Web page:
(Bloomberg Opinion) -- There were many missteps in the U.S. response to Covid-19, especially at the outset of the outbreak. One that stands out is the early choice to recommend against the widespread public use of masks by the Trump administration, the Centers for Disease Control and Prevention — and even Anthony Fauci.
In hindsight and in light of current pro-mask guidelines, it's easy to get upset at what feels like inconsistent advice and a delayed reaction, but the ability to change opinions based on new information is what we should want from public-health officials, even while wishing they were faster or right the first time around. That's how science works, especially during the rapid spread of a previously unknown virus. It's easy to forget, but the initial recommendations came from somewhere. There was legitimate concern that recommending mask use could lead to a run on plunging stocks of specialized equipment intended for health workers. On top of that, some worried that people would be too confident in the protective ability of misused masks of varying quality. Mea culpa, I was among those that found these arguments compelling earlier in the year.
Since then, the world has learned more about how the virus spreads, and the disconcerting number of asymptomatic infections has helped make the case for the broad use of masks. Multiple Asian countries where mask use was prevalent even before the pandemic have had substantially better outcomes, with various other effective public-health measures likely also playing a role.
In many parts of the U.S., even in states that are reopening, masks are now required, and wearing them has become more and more routine. New York Governor Andrew Cuomo is enlisting celebrities such as comedian Chris Rock in an effort to turn the practice into a habit. In other areas, wearing a mask is seen as taking a side in a culture war, an issue made worse by Trump’s continued insistence on going barefaced. This attitude should change. The fact is, masks can play a vital role in prevention and containment. Americans should get used to the idea that they may be necessary at times even after the current crisis subsides.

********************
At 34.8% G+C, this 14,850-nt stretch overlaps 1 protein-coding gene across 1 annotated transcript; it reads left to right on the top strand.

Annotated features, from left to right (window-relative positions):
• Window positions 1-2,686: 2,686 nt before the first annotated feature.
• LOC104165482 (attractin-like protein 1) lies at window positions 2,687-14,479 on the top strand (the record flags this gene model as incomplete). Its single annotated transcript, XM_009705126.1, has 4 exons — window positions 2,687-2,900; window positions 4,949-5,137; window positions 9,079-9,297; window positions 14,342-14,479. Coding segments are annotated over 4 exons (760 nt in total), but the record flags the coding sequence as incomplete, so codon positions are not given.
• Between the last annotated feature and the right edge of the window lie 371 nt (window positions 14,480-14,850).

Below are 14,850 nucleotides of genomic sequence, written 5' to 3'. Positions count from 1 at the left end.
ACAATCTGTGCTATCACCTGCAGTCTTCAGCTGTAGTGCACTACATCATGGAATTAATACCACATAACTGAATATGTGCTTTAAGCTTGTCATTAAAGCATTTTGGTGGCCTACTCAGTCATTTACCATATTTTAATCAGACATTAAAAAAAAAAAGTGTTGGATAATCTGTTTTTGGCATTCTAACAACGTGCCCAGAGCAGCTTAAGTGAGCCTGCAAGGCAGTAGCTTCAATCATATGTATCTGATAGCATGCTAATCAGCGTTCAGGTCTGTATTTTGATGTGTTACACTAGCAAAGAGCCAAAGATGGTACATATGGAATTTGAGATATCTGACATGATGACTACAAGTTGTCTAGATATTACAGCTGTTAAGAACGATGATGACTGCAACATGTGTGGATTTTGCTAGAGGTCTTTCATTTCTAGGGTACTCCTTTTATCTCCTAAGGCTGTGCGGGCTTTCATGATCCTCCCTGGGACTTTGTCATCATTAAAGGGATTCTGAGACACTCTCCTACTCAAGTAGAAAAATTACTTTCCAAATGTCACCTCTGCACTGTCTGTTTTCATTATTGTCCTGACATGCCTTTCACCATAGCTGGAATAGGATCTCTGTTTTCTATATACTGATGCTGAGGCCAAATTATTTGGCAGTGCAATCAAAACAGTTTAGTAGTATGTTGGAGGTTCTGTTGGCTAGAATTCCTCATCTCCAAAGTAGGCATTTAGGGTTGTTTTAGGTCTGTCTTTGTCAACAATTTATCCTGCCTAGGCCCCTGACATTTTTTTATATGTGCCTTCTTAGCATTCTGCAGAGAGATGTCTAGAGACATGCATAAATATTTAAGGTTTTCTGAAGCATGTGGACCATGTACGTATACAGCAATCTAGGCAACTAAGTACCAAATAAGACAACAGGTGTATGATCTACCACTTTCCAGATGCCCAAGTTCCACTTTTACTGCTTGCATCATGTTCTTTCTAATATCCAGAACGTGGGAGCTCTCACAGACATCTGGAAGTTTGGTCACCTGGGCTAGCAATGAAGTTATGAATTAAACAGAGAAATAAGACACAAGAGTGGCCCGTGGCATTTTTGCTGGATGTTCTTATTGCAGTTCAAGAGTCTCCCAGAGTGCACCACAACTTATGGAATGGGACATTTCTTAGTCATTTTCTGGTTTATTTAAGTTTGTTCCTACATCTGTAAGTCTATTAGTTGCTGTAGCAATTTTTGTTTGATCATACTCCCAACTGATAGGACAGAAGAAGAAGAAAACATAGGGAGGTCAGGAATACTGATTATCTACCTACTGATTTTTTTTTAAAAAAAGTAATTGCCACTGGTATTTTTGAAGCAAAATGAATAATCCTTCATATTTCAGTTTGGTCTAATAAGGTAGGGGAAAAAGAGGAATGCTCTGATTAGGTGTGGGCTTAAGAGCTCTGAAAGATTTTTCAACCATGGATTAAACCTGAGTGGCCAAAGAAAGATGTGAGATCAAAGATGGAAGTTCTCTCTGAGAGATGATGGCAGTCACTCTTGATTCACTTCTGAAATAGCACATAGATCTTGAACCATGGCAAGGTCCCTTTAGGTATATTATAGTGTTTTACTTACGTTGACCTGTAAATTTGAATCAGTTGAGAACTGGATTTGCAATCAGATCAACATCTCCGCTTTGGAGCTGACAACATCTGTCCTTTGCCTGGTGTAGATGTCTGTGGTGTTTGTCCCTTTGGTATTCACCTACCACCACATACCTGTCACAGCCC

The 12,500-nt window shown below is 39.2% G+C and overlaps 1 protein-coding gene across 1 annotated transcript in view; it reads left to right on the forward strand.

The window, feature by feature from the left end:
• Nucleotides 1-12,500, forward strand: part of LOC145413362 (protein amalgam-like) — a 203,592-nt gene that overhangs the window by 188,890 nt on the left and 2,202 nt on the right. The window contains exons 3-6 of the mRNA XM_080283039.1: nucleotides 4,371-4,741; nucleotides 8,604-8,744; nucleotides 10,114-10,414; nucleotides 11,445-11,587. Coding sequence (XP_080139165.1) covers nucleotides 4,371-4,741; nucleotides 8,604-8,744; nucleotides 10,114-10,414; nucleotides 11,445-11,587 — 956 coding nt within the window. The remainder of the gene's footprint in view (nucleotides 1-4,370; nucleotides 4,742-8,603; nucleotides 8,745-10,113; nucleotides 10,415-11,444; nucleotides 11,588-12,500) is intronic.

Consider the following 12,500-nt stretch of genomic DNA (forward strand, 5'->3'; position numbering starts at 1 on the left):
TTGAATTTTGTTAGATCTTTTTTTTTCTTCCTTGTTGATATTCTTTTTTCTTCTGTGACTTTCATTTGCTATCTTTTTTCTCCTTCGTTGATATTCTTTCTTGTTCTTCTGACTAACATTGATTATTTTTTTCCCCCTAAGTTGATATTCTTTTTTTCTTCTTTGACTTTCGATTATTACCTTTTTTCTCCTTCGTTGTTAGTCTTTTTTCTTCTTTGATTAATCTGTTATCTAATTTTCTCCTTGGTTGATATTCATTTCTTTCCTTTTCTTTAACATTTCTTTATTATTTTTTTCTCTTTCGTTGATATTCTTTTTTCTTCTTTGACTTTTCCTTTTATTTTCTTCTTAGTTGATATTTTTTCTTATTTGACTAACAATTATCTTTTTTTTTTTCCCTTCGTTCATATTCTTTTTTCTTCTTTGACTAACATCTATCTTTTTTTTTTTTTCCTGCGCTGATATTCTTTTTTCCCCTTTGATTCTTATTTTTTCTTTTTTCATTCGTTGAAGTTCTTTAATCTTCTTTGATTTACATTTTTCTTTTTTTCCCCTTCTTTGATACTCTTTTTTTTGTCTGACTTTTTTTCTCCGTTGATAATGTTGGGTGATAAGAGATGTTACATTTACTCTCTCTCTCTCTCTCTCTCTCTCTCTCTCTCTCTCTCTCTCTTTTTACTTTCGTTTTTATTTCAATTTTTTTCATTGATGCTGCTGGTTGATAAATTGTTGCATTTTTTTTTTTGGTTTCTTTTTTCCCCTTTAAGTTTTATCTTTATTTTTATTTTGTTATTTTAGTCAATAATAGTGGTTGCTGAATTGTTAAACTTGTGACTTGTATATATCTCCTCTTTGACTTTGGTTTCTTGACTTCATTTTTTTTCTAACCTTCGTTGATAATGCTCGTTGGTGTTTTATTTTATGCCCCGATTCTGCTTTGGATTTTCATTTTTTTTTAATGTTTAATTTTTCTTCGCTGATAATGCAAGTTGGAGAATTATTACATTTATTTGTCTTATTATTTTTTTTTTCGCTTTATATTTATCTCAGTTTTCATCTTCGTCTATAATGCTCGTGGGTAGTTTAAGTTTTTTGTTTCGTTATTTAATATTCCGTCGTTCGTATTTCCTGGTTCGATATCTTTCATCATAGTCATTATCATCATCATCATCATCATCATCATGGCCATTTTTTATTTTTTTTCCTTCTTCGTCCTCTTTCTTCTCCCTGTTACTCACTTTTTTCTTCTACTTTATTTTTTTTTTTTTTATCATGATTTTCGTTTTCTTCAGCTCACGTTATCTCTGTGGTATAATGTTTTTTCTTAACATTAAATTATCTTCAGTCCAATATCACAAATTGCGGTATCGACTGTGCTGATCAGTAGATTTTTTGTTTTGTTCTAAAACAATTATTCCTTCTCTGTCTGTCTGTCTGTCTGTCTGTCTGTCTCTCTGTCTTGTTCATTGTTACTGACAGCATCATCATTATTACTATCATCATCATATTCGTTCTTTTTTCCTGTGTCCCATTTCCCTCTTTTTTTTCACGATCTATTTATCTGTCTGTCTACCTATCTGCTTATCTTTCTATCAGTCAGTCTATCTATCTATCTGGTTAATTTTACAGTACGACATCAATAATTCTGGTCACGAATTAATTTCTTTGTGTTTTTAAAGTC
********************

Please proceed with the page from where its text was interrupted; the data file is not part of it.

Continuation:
Until now, much of the government-backed effort to produce protective equipment has focused on supplying hospitals. While that should continue to be a priority, it's worth taking extra steps to boost stocks of better surgical-style masks intended to support reopening states. Even relatively simple coverings can stop some virus-containing droplets that can spread Covid-19 to others, especially in combination with other hygiene and distancing measures. However, surgical-style masks are better at stopping virus-containing droplets and are easier to wear in summer heat. Any reduction in transmission to others is highly significant in containing the virus. A boost in availability would help in providing effective masks to people in areas and situations of particular concern.
Masks aren't quite as crucial in uncrowded and outdoor spaces in regions where the virus isn't circulating much. They're arguably essential in crowded and poorly ventilated areas, particularly in hot spots, and easy availability and even targeted enforcement should be the rule in those situations. The places where masks won't do as much good now may be tomorrow's areas of concern. Authorities in those areas should be ready to respond.
Eventually, the focus can shift to the next crisis, where masks can play a role in prevention instead of catch-up. Pandemic-scale stockpiles for broad public use should be comparatively easy and cheap to manufacture over the long run, once the immediate threat of the epidemic is over. There should be a quicker trigger going forward to recommend or require masks when an airborne threat emerges, and robust plans to deploy them as a broad public-health measure. And hopefully by then, the dangerous politicization of wearing masks and taking other common-sense health measures that’s occurring in some places today will have been overcome by more effective public messaging and education.
Pandemic preparation is hard and is only effective and durable under good leadership. Learning a relatively easy lesson about masks could help provide at least a bit of insurance.
This column does not necessarily reflect the opinion of the editorial board or Bloomberg LP and its owners.
Max Nisen is a Bloomberg Opinion columnist covering biotech, pharma and health care. He previously wrote about management and corporate strategy for Quartz and Business Insider.
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